Reflecting on this past holy week, sacrifice and courage come to mind. The sacrifice and courage of a people liberated from Egyptian bondage, and the sacrifice and courage of a man with the desire to free mankind from the bondage of its own sins. Courage is defined as, “the ability to do something that frightens one, strength in the face of pain or grief”, and a definition of sacrifice is “an act of giving something valued for the sake of something else regarded as more important and worthy.” There are many who believe that having the courage to strive for freedom, and to protect the moral value of humanity, are worth even the sacrifice of their own lives. What is the basis of strength behind demonstrating courage and warranting sacrifice? It is a belief in something greater than our self. A focus and purpose toward a goal that reflects the core values you believe in.
When was the last time you displayed
courage? Was it in the face of demonstrated unfairness toward another? Was it
standing up for a principle you believed in, even at the risk of your own
personal safety or professional security? Was it a time where you decided not
to just go with the flow because everyone else was doing it? The strength to
demonstrate courage is challenging if you do not understand what it is you
stand for and believe in. Without a foundation of core values there is no
platform for consistent behavior and therefore courage is rarely displayed.
When being courageous is based on moral principle and an ethical foundation of
goodness toward others, the ability to sacrifice what is needed to make that
decision and achieve that goal is validated.
One of the questions I ask during my organizational training presentations is, “How do you motivate others.” The answer is, “You make people feel valued.” I follow that up with an interactive exercise. I select a person from the audience and ask the other attendees to share a characteristic of leadership they believe that person possesses that inspires others to look up to them and to respect them? Immediately I receive responses that commonly include characteristics such as kind, respectful, genuine, caring, selfless, humble, fair, honest, but the one attribute I am most impressed with is when a colleague shares that this individual possess courage. It is always interpreted by others that this particular person has strength of character and someone you would want to follow when times are difficult. A person who is more likely to take a risk, buck the system, and do what is right in the face of disagreement and rebuke.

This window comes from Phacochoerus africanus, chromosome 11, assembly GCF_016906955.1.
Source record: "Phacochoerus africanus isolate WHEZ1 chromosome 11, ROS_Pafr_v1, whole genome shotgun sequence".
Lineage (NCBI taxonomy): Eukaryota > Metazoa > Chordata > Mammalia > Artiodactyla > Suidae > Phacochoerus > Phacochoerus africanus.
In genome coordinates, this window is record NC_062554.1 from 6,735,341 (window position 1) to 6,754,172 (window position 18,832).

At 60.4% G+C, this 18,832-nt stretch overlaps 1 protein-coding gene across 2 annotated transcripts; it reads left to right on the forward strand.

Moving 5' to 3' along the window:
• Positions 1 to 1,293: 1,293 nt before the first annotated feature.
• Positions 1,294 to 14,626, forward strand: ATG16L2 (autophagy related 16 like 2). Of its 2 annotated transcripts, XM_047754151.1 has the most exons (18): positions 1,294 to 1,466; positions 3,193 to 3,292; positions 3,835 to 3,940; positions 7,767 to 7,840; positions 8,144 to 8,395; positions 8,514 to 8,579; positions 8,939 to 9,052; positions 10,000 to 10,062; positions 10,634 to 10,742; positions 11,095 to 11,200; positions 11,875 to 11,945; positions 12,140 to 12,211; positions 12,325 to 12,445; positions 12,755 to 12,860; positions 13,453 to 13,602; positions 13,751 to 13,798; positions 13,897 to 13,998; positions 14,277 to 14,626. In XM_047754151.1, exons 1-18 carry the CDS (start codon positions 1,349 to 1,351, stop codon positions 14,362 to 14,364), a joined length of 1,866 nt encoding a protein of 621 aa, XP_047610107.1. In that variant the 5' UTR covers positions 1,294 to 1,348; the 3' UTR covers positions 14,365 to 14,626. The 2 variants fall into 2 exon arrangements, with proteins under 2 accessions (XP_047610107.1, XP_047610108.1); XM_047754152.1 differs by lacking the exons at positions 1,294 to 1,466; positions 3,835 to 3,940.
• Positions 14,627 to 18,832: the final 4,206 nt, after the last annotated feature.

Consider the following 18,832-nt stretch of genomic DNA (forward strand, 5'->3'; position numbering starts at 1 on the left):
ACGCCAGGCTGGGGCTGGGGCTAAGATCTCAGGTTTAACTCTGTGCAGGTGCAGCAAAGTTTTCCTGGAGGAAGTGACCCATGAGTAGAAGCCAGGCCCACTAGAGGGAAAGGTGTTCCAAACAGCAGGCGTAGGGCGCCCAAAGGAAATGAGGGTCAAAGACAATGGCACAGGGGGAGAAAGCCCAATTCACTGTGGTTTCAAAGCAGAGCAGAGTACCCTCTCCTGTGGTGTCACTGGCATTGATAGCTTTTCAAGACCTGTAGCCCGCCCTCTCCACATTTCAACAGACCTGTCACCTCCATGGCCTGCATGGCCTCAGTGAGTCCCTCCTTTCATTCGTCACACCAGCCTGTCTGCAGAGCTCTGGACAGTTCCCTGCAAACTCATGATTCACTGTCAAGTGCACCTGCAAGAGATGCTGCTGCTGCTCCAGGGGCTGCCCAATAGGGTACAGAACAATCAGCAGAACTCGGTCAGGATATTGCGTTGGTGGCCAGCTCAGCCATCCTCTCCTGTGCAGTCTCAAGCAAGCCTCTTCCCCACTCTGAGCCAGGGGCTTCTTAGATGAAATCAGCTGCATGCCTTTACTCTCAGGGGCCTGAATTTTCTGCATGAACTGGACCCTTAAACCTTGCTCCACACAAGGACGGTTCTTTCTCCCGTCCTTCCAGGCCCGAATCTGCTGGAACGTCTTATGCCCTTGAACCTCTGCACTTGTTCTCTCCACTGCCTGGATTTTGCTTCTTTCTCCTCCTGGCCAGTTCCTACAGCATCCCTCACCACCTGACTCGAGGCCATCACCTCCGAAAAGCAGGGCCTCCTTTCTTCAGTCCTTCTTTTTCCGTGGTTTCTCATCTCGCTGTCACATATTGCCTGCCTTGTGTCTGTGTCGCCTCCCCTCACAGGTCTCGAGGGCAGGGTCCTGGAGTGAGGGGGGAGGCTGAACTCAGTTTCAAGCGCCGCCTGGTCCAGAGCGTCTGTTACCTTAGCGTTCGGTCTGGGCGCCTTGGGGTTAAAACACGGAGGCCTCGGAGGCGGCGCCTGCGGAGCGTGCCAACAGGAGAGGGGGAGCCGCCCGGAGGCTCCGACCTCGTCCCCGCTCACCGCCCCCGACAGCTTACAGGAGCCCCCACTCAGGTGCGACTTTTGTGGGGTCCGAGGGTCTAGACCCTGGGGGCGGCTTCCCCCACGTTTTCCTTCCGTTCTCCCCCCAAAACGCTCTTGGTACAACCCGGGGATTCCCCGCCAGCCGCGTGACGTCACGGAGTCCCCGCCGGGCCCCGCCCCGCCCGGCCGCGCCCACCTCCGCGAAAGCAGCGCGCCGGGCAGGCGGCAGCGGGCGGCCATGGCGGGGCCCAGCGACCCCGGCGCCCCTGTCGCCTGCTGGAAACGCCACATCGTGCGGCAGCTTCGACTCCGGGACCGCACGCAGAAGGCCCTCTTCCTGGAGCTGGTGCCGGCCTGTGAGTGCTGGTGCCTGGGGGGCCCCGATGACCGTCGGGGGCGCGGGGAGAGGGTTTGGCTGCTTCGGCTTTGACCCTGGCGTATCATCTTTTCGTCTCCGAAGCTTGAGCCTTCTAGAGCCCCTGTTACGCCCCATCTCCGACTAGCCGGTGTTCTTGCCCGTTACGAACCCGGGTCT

Courage is more than just an external behavior displayed, for
example on the battlefield. It is an internal strength of character that
demonstrates a firm belief in the causes one believes in and the willingness to
sacrifice to see that cause come to fruition. A barometer for your level of
courage can be measured by how much you care about what others may think of
you. Do you sacrifice your own principles for acceptance by others? Do you place
more value on how others perceive you than how you perceive yourself? That type
of sacrifice is self-destructive because it violates personal honesty. Personal
honesty is achieved when how you view yourself is in alignment with how others
view you. It takes courage to be personally honest, because each day there are
temptations, distractions, and your own vulnerabilities that negatively
influence that alignment.
A theme that has always carried through my “No Excuse!” message has been the value of thinking more about others than our selves. The most valuable courageous and sacrificial acts have always been when the aftermath has been for the betterment of those around us. It takes guts to stand up for what you believe is right. It is also imperative to ensure that taking that stand is a true reflection of who you are, and the values you believe in. Be courageous in all you do. Many in our society, particularly our children, are yearning for leaders of courage and strength of character. Be that example today and every day.